A bittersweet time of year; summer drawing to a close with ever-shortening days, chilly mornings and a nip in the evening air. The garden shouts for attention, leaves littering the lawn whilst the draw of a cosy fireside supper-on-a-tray has its appeal. During the heat of high summer, these days seem so far away but warning bells sound as an abundant selection of fungi, preferring cool damp woodlands and meadows to grow, begin to appear at the market. I would love to say that I foraged for mushrooms but sadly, I haven’t yet plucked the courage to do so, relying instead on a couple of reputable market stalls. Buy fresh and young, cooking them as soon as possible but they should be stored in paper, not plastic, in a cool dark place.

Easily identifiable, the common field mushroom has been gathered throughout history and because of mass cultivation, they remain the most popular variety. Modern European cultivation dates back to mid-17th century melon growers in the Paris region when it was discovered that melon-beds provided an ideal growing environment. This led to the 19th century development of mushroom growing in ‘caves’. These caves were generally abandoned quarries in the Paris and Loire Valley regions of France and provided a stable, cool, damp atmosphere and, it is due to the large-scale production around Paris, that the name ‘Champignon de Paris’ came into existence.

Many varieties of mushroom are cultivated throughout the world but the wild species retain the best flavour. The addition of reconstituted, dried mushroom can help counterbalance this deficit and likewise, flavours such as Parmesan, bacon, garlic and lemon can perk up a humble supermarket specimen. An indulgent comfort food of ours is to enjoy a creamy mushroom risotto and though the recipe here specifies porchini (cep) it is equally delicious with any favourite mélange. I can’t resist the pretty forest girolles and the tiny horn of plenty, though the latter that typically grows close to hazel and beech trees has a rather unnerving name in France; they are known as the ‘trompette des morts’.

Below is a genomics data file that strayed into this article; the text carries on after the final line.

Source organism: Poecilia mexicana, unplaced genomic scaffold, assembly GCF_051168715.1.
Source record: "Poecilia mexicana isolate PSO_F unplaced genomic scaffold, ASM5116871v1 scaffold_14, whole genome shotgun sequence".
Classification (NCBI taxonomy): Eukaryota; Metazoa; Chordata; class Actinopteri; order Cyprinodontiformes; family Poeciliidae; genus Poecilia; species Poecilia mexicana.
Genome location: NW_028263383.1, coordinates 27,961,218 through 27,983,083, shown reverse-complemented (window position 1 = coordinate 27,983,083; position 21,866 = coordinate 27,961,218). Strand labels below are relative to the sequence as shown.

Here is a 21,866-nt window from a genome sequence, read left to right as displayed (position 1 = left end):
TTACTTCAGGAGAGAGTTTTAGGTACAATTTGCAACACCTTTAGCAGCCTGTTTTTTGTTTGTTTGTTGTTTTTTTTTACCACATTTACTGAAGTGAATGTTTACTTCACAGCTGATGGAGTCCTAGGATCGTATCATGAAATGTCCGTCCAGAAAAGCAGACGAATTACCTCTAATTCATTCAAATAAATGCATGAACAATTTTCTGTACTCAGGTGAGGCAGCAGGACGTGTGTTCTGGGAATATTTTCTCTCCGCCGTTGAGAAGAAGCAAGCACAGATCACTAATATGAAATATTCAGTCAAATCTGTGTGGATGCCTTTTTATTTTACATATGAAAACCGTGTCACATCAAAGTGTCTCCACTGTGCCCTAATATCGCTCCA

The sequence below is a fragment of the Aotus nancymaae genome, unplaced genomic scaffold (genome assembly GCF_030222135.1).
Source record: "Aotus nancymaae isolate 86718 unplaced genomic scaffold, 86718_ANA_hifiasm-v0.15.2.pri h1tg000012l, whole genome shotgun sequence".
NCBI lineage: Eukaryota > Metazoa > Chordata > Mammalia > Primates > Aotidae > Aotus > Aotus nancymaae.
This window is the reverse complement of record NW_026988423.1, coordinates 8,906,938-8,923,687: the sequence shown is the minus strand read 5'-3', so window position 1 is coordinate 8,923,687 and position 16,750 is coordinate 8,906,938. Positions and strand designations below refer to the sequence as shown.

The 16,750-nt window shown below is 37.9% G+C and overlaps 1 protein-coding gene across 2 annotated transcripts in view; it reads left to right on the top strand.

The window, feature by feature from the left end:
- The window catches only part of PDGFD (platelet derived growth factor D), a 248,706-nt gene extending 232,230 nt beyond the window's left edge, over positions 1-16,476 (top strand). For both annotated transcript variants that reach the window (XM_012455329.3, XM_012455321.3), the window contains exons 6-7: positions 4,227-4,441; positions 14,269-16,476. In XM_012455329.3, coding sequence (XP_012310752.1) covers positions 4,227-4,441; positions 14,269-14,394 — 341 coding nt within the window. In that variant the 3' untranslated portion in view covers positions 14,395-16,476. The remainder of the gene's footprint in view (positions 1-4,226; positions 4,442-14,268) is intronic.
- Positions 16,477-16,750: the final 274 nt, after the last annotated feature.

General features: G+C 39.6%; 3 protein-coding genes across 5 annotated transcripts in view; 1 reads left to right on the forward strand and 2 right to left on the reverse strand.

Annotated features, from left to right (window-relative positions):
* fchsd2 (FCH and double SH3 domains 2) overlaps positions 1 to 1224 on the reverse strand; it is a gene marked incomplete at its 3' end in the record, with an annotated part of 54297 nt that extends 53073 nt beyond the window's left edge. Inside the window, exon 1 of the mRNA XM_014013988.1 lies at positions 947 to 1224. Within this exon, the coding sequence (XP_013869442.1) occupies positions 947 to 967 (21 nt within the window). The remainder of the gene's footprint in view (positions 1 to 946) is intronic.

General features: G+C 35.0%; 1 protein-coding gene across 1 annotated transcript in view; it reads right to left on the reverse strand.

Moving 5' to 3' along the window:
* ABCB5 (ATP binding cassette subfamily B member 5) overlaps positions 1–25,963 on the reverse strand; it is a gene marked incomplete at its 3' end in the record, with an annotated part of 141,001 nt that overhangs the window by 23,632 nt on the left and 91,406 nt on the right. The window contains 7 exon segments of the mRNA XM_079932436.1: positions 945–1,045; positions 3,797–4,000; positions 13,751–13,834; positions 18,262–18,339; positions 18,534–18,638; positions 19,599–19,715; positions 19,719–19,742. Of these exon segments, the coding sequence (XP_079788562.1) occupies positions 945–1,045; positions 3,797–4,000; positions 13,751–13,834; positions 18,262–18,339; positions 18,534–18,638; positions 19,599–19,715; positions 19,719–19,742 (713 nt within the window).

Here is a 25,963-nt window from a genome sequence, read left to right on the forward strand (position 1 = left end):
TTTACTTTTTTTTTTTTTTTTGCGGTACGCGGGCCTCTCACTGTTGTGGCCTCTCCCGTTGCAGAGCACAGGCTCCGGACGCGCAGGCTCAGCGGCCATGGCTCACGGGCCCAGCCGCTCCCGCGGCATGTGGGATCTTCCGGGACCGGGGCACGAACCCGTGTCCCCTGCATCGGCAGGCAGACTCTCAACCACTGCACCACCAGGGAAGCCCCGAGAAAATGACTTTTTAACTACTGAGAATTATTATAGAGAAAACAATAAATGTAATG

As part of next weekend’s community initiative I have been asked to produce several recipes using produce from local suppliers and the following is a sneak preview of a recipe that’s based on the common field mushroom. Saturday 18th October is the brainchild of Birte and Sophie, the ladies behind Autoour de Toi and will focus on collaborative support of community events, sharing of services and local small businesses.

Mushroom & Walnut Paté
Serves 6

Airily light yet packed with flavour, this pate encompasses the essence of autumn. Serve with a crisp green salad for a tasty lunch or with fine slices of toasted baguette as an accompaniment to aperitifs.

  • 15g dried mushrooms
  • 30g walnuts
  • 1tbsp olive oil
  • 1 shallot, chopped
  • 1 clove garlic, crushed
  • 300g mushrooms, chopped
  • Large pinch dried thyme
  • 1tbsp sherry or brandy
  • Sea salt & freshly milled pepper
  • 150g tub cream cheese at room temperature

Put the dried mushrooms into a measuring jug and top up to 150ml with boiling water; set aside to cool.

Over a medium heat, toast the walnuts in a heavy based frying pan. Remove and keep to one side. Add the oil to the pan, turn down the heat a little then adding the shallot and garlic, gently and sweat until they are soft but not coloured. Stir in the mushrooms.

Roughly chop the now reconstituted mushrooms, adding to the pan along with their soaking liquid and continue to cook until everything is tender. Stir from time to time as the liquid evaporates, adding the thyme, sherry and seasoning, until no liquid remains. Allow to cool. Add half of the walnuts to the mushroom mixture and finely chop the remainder.

Blitz the mushroom mixture with a hand blender or liquidizer until smooth. Beat the cream cheese to loosen then add the mushrooms and remaining walnuts. Mix together, check seasoning and chill.

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